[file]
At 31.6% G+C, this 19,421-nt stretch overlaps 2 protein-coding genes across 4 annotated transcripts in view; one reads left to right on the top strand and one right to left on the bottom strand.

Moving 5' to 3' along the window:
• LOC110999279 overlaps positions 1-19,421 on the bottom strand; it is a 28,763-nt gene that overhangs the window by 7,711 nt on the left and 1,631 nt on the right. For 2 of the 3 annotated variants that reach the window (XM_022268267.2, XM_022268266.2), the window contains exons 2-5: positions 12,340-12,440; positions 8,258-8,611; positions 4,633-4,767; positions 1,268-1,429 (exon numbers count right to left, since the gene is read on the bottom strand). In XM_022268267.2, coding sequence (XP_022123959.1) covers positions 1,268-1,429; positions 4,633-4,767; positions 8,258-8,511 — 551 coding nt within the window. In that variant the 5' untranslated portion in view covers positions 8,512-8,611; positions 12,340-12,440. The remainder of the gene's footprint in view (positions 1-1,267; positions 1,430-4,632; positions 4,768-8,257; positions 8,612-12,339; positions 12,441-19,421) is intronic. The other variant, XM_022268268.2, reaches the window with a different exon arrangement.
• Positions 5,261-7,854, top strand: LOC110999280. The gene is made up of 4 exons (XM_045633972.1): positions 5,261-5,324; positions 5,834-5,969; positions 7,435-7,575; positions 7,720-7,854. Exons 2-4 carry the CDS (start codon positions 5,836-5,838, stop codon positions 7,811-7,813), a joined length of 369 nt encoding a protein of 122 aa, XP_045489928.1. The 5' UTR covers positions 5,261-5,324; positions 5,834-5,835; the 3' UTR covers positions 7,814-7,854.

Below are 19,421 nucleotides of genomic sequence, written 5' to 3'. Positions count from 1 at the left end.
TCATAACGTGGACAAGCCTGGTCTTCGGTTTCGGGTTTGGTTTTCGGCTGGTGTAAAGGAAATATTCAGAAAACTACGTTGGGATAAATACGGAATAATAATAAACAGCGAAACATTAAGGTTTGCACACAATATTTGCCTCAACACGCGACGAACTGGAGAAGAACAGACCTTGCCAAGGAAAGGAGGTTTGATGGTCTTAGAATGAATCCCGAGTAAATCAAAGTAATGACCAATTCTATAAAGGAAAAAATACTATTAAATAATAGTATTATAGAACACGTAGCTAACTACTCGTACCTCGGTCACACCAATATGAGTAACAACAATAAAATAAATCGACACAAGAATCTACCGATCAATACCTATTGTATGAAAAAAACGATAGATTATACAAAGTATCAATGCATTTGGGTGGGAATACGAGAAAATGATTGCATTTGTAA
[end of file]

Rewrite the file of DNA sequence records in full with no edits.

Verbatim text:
At 31.6% G+C, this 19,421-nt stretch overlaps 2 protein-coding genes across 4 annotated transcripts in view; one reads left to right on the top strand and one right to left on the bottom strand.

Moving 5' to 3' along the window:
• LOC110999279 overlaps positions 1-19,421 on the bottom strand; it is a 28,763-nt gene that overhangs the window by 7,711 nt on the left and 1,631 nt on the right. For 2 of the 3 annotated variants that reach the window (XM_022268267.2, XM_022268266.2), the window contains exons 2-5: positions 12,340-12,440; positions 8,258-8,611; positions 4,633-4,767; positions 1,268-1,429 (exon numbers count right to left, since the gene is read on the bottom strand). In XM_022268267.2, coding sequence (XP_022123959.1) covers positions 1,268-1,429; positions 4,633-4,767; positions 8,258-8,511 — 551 coding nt within the window. In that variant the 5' untranslated portion in view covers positions 8,512-8,611; positions 12,340-12,440. The remainder of the gene's footprint in view (positions 1-1,267; positions 1,430-4,632; positions 4,768-8,257; positions 8,612-12,339; positions 12,441-19,421) is intronic. The other variant, XM_022268268.2, reaches the window with a different exon arrangement.
• Positions 5,261-7,854, top strand: LOC110999280. The gene is made up of 4 exons (XM_045633972.1): positions 5,261-5,324; positions 5,834-5,969; positions 7,435-7,575; positions 7,720-7,854. Exons 2-4 carry the CDS (start codon positions 5,836-5,838, stop codon positions 7,811-7,813), a joined length of 369 nt encoding a protein of 122 aa, XP_045489928.1. The 5' UTR covers positions 5,261-5,324; positions 5,834-5,835; the 3' UTR covers positions 7,814-7,854.

Below are 19,421 nucleotides of genomic sequence, written 5' to 3'. Positions count from 1 at the left end.
TCATAACGTGGACAAGCCTGGTCTTCGGTTTCGGGTTTGGTTTTCGGCTGGTGTAAAGGAAATATTCAGAAAACTACGTTGGGATAAATACGGAATAATAATAAACAGCGAAACATTAAGGTTTGCACACAATATTTGCCTCAACACGCGACGAACTGGAGAAGAACAGACCTTGCCAAGGAAAGGAGGTTTGATGGTCTTAGAATGAATCCCGAGTAAATCAAAGTAATGACCAATTCTATAAAGGAAAAAATACTATTAAATAATAGTATTATAGAACACGTAGCTAACTACTCGTACCTCGGTCACACCAATATGAGTAACAACAATAAAATAAATCGACACAAGAATCTACCGATCAATACCTATTGTATGAAAAAAACGATAGATTATACAAAGTATCAATGCATTTGGGTGGGAATACGAGAAAATGATTGCATTTGTAA